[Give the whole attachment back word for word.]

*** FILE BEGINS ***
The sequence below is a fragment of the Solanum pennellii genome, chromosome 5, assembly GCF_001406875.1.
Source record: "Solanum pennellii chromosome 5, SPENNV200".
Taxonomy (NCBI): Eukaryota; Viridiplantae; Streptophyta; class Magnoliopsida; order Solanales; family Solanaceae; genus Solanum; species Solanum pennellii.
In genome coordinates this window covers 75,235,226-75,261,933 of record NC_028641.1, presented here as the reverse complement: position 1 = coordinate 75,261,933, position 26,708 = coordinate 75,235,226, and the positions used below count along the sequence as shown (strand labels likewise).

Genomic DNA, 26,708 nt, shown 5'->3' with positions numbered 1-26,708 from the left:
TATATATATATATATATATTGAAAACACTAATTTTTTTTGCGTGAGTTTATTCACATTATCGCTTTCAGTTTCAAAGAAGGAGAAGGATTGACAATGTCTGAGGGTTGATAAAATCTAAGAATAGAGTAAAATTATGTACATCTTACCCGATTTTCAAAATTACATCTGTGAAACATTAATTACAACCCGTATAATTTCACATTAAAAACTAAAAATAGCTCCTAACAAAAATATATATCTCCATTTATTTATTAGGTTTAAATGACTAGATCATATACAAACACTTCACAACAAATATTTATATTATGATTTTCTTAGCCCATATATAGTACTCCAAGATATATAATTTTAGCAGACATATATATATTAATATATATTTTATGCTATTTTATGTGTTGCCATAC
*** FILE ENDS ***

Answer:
The sequence below is a fragment of the Solanum pennellii genome, chromosome 5, assembly GCF_001406875.1.
Source record: "Solanum pennellii chromosome 5, SPENNV200".
Taxonomy (NCBI): Eukaryota; Viridiplantae; Streptophyta; class Magnoliopsida; order Solanales; family Solanaceae; genus Solanum; species Solanum pennellii.
In genome coordinates this window covers 75,235,226-75,261,933 of record NC_028641.1, presented here as the reverse complement: position 1 = coordinate 75,261,933, position 26,708 = coordinate 75,235,226, and the positions used below count along the sequence as shown (strand labels likewise).

Genomic DNA, 26,708 nt, shown 5'->3' with positions numbered 1-26,708 from the left:
TATATATATATATATATATTGAAAACACTAATTTTTTTTGCGTGAGTTTATTCACATTATCGCTTTCAGTTTCAAAGAAGGAGAAGGATTGACAATGTCTGAGGGTTGATAAAATCTAAGAATAGAGTAAAATTATGTACATCTTACCCGATTTTCAAAATTACATCTGTGAAACATTAATTACAACCCGTATAATTTCACATTAAAAACTAAAAATAGCTCCTAACAAAAATATATATCTCCATTTATTTATTAGGTTTAAATGACTAGATCATATACAAACACTTCACAACAAATATTTATATTATGATTTTCTTAGCCCATATATAGTACTCCAAGATATATAATTTTAGCAGACATATATATATTAATATATATTTTATGCTATTTTATGTGTTGCCATAC